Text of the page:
Constitutional & Legal Foundations
The Constitution of 1824 established that basic education was a right of the citizen and an obligation of the state. Since then, all Brazilian constitutions have included free primary education as one of the basic needs the state must provide to the population. However, the Brazilian government became actively involved with educational constitutional rights only after the Revolution of 1930.
The Brazilian educational system was revolutionized by the promulgation of Law 5,692 on August 11, 1971. Unlike the preceding law (Law 4,024/61), Law 5,692/71 was very well received by the educational community for the amplitude of its articles and its promise of updating and expanding the teaching of primary and secondary education. The main changes implemented by Law 5,692/71 included: redefinition of the role of primary education (based on students' potentiality, citizenship consciousness, and working-skills development); free and mandatory primary education for children between the ages of 7 and 14; 8 years of schooling at the primary educational level; a national, unified primary level curriculum that would also take into consideration relevant individual and/or regional differences; ensino supletivo (primary and secondary educational opportunities for adult citizens), which is the equivalent of the GED in the United States; and rules for teaching and financing (on federal, state, and municipal levels).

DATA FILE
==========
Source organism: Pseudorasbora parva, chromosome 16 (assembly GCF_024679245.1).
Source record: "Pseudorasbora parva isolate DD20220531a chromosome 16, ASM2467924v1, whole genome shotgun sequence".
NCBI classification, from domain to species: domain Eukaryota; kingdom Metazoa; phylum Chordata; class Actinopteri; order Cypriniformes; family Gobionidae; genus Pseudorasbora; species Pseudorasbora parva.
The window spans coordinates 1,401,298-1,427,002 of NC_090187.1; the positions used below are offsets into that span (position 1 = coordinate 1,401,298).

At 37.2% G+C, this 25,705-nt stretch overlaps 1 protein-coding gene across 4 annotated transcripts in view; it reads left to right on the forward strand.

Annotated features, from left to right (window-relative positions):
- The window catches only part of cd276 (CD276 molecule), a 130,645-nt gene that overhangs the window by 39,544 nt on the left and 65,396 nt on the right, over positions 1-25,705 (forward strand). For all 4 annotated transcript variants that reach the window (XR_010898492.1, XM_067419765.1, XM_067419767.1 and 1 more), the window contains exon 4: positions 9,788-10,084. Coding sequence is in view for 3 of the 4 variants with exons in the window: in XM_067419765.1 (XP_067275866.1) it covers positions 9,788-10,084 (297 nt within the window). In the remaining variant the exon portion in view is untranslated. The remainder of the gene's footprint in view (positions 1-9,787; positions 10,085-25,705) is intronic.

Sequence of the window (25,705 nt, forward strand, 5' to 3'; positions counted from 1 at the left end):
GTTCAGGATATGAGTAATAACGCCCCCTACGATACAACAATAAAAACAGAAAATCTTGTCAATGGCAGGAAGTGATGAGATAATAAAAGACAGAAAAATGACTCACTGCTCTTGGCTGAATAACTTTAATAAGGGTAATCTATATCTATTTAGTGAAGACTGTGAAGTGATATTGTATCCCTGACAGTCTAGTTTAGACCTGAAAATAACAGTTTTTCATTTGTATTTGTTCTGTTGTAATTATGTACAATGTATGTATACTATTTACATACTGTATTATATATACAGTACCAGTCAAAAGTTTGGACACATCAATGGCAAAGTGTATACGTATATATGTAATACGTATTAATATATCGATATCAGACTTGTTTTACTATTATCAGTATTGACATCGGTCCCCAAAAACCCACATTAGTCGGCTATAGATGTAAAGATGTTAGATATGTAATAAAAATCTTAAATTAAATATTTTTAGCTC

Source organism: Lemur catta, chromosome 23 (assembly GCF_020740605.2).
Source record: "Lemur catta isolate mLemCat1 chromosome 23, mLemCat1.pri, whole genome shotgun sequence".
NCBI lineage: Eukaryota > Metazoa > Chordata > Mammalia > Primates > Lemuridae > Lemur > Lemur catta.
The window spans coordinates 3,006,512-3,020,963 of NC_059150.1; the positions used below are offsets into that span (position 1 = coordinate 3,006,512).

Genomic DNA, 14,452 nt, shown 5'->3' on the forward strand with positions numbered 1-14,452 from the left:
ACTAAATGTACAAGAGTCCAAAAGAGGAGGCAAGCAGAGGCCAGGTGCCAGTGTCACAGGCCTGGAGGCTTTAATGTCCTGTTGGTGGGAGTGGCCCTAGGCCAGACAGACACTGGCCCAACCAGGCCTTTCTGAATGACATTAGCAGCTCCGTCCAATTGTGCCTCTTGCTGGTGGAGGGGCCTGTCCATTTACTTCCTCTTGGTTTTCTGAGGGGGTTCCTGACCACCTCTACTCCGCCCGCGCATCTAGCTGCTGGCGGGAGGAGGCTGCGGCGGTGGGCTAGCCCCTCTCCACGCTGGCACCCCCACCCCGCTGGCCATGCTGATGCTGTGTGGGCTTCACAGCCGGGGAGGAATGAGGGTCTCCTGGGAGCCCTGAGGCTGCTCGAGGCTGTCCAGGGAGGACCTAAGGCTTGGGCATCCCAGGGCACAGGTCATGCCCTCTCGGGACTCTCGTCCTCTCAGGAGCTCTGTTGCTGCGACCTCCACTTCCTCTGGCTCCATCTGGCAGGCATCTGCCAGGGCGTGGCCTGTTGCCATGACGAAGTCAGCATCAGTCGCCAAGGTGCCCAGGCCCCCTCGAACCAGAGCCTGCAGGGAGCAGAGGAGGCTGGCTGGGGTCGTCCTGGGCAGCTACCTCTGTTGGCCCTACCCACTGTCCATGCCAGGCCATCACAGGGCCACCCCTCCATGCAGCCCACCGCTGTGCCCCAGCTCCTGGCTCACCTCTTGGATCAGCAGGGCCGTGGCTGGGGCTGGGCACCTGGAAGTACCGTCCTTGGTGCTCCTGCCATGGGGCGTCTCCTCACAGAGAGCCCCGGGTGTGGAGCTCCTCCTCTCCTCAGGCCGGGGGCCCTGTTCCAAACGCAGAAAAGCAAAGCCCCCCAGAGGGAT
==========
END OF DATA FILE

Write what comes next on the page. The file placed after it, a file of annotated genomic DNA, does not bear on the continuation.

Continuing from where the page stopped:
Elementary education in Brazil is free in all state schools and compulsory for all citizens between the ages of 7 and 14. Secondary education is not compulsory, but it is still free. Nevertheless, the free and mandatory basic educational system has not prevented two serious educational problems derived from social and regional inequalities: illiteracy and child labor. Although the number of illiterate people has decreased over the last 20 years, the illiteracy rate in Brazil during the 1990s was still significant (approximately 16 percent in 1993). According to a U.S. Department of State report on human rights (February 2001), recent governmental figures from Brazil state that the number of children working has decreased since 1993, conversely increasing the number of children attending school. The Brazilian federal government administers 33 programs to combat child labor. The Ministry of Labor's program for the eradication of child labor provided supplemental income to 147,000 families in rural areas, who in return were required to send their children to school. Similar programs administered by municipalities benefit another 202,000 children living in the major urban cities.
The most recent educational objectives of the Brazilian educational system, started in the 1990s, are still based on the main changes established by Law 5,692/71. Nevertheless, there were some innovations and pledges included in the Constitution of 1988. Infantile education was seen as a preliminary step towards schooling. The state must provide day care for a variable number of hours and kindergarten (not mandatory) for the underprivileged. Public universities must offer free, high-level quality courses and promote research. The state must support poor students with food, books, transportation, and health care. Additionally, special attention must be paid to students who suffer any kind of physical or mental disability.
Other important legal tools for education are: Law 9,131 of 1995; constitutional amendment 14 of 1996; the National Educational Guidelines and Framework Law 9,393 of 1996 (Lei de Diretrizes e Bases-LDB); and the FUNDEF (National Education Fund), Law 9,424/1996. Other legal tools include decrees and administrative rulings that regulate the LDB; in addition, recommendations and resolutions issued by the National Council of Education contain important legal information.
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